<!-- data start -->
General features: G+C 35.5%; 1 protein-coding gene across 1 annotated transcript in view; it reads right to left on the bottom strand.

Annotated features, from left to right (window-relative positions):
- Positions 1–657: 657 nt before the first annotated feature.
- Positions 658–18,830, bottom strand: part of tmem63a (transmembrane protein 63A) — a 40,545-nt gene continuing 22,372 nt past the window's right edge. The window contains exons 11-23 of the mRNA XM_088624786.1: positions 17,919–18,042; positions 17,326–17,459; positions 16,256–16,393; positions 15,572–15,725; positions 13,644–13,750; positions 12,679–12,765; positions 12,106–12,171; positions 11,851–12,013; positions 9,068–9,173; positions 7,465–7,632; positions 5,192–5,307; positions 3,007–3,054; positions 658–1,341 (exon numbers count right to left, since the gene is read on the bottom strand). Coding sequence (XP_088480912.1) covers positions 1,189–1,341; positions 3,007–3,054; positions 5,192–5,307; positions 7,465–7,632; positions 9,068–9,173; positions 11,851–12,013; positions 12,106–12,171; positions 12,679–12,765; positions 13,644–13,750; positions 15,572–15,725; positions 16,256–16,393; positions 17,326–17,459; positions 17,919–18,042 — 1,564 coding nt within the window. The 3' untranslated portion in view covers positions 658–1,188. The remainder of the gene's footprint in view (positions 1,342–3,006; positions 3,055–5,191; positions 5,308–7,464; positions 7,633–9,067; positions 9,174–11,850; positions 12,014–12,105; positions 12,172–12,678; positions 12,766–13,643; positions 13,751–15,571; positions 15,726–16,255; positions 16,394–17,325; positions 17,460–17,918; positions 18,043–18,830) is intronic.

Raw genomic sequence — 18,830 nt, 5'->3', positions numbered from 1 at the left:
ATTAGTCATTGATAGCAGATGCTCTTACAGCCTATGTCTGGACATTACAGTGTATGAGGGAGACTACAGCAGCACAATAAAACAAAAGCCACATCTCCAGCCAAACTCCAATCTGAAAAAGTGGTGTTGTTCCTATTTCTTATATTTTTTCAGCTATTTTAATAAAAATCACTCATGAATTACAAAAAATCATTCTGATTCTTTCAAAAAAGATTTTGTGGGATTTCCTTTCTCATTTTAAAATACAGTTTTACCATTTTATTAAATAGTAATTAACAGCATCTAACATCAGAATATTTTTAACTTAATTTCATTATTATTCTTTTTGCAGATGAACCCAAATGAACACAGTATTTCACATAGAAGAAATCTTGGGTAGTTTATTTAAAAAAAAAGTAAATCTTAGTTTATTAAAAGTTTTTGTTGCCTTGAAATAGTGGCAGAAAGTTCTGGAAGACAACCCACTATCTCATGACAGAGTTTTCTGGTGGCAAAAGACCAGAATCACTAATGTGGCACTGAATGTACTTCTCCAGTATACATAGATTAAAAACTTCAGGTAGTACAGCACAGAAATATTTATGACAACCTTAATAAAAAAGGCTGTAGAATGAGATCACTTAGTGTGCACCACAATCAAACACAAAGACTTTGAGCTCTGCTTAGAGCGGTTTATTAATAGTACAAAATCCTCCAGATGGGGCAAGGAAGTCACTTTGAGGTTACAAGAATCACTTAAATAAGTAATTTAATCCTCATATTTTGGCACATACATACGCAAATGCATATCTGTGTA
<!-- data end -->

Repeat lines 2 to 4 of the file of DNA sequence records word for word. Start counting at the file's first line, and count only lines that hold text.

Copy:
Annotated features, from left to right (window-relative positions):
- Positions 1–657: 657 nt before the first annotated feature.
- Positions 658–18,830, bottom strand: part of tmem63a (transmembrane protein 63A) — a 40,545-nt gene continuing 22,372 nt past the window's right edge. The window contains exons 11-23 of the mRNA XM_088624786.1: positions 17,919–18,042; positions 17,326–17,459; positions 16,256–16,393; positions 15,572–15,725; positions 13,644–13,750; positions 12,679–12,765; positions 12,106–12,171; positions 11,851–12,013; positions 9,068–9,173; positions 7,465–7,632; positions 5,192–5,307; positions 3,007–3,054; positions 658–1,341 (exon numbers count right to left, since the gene is read on the bottom strand). Coding sequence (XP_088480912.1) covers positions 1,189–1,341; positions 3,007–3,054; positions 5,192–5,307; positions 7,465–7,632; positions 9,068–9,173; positions 11,851–12,013; positions 12,106–12,171; positions 12,679–12,765; positions 13,644–13,750; positions 15,572–15,725; positions 16,256–16,393; positions 17,326–17,459; positions 17,919–18,042 — 1,564 coding nt within the window. The 3' untranslated portion in view covers positions 658–1,188. The remainder of the gene's footprint in view (positions 1,342–3,006; positions 3,055–5,191; positions 5,308–7,464; positions 7,633–9,067; positions 9,174–11,850; positions 12,014–12,105; positions 12,172–12,678; positions 12,766–13,643; positions 13,751–15,571; positions 15,726–16,255; positions 16,394–17,325; positions 17,460–17,918; positions 18,043–18,830) is intronic.